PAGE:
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Border Patrol seizes $3.7M-worth of fentanyl hidden in truck near Campo

U.S. Border Patrol agents on Monday seized nearly 250 pounds of pills containing fentanyl — a haul worth close to $3.7 million — that were hidden in a truck that had earlier in the morning crossed the international border.

An agent assigned to the Campo Border Patrol Station stopped the black 2015 GMC Sierra pickup around 3 a.m., after noting what he believed to be suspicious behavior by the driver, on Interstate 8 east near the Golden Acorn Casino, according to news releases from the Border Patrol and federal prosecutors.

The agent, and others who eventually joined him, learned later that the truck and its driver had crossed the border around 1:30 a.m. in San Ysidro, officials said. They also learned another Border Patrol agent had stopped the same pickup and its driver one week earlier and noted abnormalities with its gas tank, though no drugs were found during the first stop.

During Monday morning’s stop, a Border Patrol dog zeroed in on the gas tank and spare tire area, prompting agents to search the vehicle. The agents found dozens of bundles of pills, which the Border Patrol said tested positive for fentanyl, hidden in the truck’s spare tire and gas tank.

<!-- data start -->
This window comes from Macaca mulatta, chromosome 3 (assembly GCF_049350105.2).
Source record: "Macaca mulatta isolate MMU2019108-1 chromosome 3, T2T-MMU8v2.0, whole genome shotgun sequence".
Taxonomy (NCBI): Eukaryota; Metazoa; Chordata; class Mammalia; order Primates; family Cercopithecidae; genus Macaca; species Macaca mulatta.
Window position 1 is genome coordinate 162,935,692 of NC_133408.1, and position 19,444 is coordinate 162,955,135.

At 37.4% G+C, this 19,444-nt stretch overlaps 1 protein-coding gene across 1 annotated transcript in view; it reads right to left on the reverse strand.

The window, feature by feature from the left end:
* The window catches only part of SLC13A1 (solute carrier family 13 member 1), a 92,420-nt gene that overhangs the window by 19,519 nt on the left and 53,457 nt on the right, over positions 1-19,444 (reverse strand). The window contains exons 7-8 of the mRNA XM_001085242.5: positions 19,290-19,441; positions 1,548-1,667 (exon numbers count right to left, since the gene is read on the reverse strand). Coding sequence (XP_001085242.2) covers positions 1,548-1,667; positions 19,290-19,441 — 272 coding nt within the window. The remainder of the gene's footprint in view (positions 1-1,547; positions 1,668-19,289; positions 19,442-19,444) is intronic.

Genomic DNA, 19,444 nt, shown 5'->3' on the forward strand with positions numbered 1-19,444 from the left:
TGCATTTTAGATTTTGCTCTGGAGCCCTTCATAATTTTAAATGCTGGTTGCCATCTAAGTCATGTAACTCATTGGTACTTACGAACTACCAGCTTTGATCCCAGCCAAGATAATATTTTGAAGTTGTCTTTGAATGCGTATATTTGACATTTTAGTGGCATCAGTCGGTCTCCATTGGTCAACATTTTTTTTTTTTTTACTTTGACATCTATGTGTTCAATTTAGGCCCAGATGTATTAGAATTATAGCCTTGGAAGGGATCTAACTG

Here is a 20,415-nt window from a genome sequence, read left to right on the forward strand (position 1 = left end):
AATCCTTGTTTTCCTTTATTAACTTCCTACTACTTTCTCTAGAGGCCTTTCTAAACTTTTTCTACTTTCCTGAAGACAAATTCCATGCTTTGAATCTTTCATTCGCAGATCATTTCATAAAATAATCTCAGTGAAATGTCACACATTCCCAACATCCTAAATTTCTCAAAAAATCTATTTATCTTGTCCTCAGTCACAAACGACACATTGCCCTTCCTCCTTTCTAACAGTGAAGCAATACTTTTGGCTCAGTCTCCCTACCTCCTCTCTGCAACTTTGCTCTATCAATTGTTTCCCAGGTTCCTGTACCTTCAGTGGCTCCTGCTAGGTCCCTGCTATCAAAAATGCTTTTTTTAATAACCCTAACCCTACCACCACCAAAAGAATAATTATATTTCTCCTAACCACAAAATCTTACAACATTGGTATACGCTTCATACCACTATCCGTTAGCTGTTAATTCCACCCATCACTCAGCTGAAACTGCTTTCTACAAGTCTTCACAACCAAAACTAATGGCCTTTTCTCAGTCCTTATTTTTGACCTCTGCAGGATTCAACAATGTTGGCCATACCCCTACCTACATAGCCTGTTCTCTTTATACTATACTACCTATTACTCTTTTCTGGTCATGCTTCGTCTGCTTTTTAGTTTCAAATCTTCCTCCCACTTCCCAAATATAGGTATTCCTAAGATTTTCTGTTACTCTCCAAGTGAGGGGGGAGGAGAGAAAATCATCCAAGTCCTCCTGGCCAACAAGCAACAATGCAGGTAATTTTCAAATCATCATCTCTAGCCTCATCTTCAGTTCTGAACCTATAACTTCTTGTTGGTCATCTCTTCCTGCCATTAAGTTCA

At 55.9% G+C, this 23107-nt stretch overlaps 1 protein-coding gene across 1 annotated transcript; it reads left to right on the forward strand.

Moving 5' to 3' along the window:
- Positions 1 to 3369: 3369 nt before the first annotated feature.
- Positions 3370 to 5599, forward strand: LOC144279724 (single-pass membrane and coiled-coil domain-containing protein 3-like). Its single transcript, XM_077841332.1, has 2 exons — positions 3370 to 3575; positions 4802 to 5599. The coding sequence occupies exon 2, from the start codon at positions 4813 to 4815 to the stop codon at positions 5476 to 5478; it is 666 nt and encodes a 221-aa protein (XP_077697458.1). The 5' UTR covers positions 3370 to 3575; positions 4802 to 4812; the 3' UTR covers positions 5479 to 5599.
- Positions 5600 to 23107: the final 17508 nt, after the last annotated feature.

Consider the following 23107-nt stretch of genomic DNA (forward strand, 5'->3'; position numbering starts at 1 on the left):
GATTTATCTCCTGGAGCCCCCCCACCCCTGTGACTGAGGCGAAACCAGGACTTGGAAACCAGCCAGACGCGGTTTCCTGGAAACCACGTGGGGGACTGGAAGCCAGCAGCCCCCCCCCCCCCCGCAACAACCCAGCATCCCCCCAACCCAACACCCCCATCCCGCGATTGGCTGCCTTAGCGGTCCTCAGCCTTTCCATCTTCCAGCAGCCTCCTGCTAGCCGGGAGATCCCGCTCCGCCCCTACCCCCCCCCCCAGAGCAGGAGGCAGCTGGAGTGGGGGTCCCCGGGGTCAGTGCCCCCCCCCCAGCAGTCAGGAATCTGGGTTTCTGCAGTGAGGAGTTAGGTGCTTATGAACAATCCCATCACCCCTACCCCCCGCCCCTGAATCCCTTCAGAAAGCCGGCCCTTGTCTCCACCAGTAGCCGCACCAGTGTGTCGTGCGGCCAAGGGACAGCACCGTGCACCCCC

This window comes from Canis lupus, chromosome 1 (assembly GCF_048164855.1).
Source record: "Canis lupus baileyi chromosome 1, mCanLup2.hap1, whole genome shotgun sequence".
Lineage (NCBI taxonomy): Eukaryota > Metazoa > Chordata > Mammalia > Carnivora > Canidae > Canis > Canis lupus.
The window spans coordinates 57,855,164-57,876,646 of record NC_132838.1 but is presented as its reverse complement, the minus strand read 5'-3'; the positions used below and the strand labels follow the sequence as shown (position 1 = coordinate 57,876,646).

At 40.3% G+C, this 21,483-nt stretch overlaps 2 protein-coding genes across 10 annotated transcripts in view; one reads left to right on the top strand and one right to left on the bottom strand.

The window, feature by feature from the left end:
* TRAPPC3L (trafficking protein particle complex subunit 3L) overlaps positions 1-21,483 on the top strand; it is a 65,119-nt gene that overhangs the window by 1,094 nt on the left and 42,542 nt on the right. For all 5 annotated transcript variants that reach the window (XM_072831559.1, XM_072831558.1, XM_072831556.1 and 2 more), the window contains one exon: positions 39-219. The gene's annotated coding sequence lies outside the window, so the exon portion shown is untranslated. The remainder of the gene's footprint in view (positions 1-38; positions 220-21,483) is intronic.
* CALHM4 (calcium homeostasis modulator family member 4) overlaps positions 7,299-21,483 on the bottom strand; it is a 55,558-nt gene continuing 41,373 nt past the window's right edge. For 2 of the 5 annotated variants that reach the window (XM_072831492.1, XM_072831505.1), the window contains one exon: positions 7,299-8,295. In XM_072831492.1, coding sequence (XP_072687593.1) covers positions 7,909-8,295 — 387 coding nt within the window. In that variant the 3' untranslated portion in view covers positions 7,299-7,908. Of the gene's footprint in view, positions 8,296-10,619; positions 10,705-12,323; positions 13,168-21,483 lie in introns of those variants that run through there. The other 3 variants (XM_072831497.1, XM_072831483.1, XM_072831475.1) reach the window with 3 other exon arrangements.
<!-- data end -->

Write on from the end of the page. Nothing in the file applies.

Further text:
The drugs have a street value of more than $3,679,000, federal authorities said.

Border Patrol agents seized the vehicle and turned over the fentanyl to the Drug Enforcement Administration. They arrested the truck’s driver, a 24-year-old U.S. citizen who lives in Tijuana.

The driver was charged Tuesday in U.S. District Court in San Diego with one count of possessing a controlled substance with intent to distribute.

Fentanyl now is the leading cause of death of people ages 18 to 45 in the county and the country, according to county officials. Last month, the San Diego County Board of Supervisors declared illegal fentanyl a public health crisis.

In San Diego County, at least 817 deaths have been classified as unintentional fentanyl overdoses in 2021 by the county Medical Examiner’s Office. In 2019, the number of fentanyl overdose deaths in the county was approximately 151.



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